After unlocking the front door and stepping inside, Zipperman dropped the poison by the table. Looking around to the living room, Zipperman found something else to blame on the rats.
       “Ah shit!” The book, once arraigned on the inset bookshelves, were scattered all over the floor. Some of the pages had been torn from the hard covers, paper scattered across the Oriental rug.
       As the sun moved to the over side of the hill, Zipperman set to work, cleaning up the mess, salvaging the books not destroyed. As he worked, he cussed and ranted, cursing the little creatures that had been a problem since the first day he moved into the house that had been dormant for fifty years.
       Once the books were replaced and the trash taken care of, Zipperman spread the rat poison sparsely throughout the house, in corners, in cupboards and under sinks, he went through a whole jug, and half of another before he was satisfied with his endeavors. He went to the bathroom to shower.
       Deep in the black bowels of the heating ducts a meeting took place over the fate of Jack Zipperman. The arguing voices were sharp hisses.
       “He has lasted too long as it is--”
       “It is the law.”
       “The law is for our kind. Not his.”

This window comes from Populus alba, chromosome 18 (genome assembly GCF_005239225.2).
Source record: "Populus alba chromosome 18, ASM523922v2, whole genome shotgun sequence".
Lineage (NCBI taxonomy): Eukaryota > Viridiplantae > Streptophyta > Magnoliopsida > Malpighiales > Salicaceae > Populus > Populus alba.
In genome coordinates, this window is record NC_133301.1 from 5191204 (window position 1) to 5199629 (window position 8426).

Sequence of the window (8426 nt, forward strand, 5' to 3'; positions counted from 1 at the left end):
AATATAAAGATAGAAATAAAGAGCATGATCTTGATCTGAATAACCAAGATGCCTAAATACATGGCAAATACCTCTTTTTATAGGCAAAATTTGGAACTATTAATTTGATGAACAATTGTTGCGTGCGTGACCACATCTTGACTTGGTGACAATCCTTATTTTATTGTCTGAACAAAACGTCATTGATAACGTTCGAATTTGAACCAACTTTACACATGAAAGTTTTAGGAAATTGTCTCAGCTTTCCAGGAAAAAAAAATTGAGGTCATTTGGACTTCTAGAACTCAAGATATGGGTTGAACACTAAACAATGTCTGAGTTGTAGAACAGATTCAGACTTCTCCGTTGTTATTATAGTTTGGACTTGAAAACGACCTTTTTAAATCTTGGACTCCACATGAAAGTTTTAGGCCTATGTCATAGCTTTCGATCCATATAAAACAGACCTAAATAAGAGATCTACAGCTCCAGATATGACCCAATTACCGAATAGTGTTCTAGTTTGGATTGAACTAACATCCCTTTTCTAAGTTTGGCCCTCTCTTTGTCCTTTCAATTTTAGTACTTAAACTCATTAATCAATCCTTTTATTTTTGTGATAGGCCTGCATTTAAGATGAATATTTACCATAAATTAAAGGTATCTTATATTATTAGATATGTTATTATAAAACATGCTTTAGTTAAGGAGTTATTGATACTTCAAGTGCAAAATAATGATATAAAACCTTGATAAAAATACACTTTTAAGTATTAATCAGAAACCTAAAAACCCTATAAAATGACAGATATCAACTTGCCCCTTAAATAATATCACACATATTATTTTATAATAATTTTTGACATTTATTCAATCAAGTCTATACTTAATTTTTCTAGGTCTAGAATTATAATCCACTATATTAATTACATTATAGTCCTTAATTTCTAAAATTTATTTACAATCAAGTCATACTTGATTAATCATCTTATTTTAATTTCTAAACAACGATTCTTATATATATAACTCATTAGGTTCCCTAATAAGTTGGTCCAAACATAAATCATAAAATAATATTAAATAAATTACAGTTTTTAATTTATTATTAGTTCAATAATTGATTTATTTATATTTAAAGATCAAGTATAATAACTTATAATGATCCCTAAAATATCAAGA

“No! I saw we kill him now!”
       “It is I whom he almost killed with his fist through the wall. It is my right to decide his fate.”
       After a moment of silent recognition, one of them said, “You are right. Proceed.”
       Under the pulsating showerhead, Zipperman thought he heard his name called. He turned off the water and waited, listening. Disappointed with his imagination, Zipperman got out of the shower and slipped on his robe then placed the hamper on top of the toilet seat. After a thought, he filled the tub three quarters full of water and left the bathroom.
      


In the living room with the drone of the television, Zipperman drifted off to sleep with his glass of iced tea sitting on the end table next to his favorite chair. After the drone of the white noise on the TV awoke Jack Zipperman, he reached to finish the iced tea.
       After taking a long draft of the liquid he heaved and spit the contents out, gagging furiously.
       “Piss!” he screamed, throwing the glass against the wall. “You little bastards!”
       Zipperman went into the bathroom to wash out his mouth with Scope and brushed his teeth until his gums bled. Still fuming, Zipperman wandered off to bed.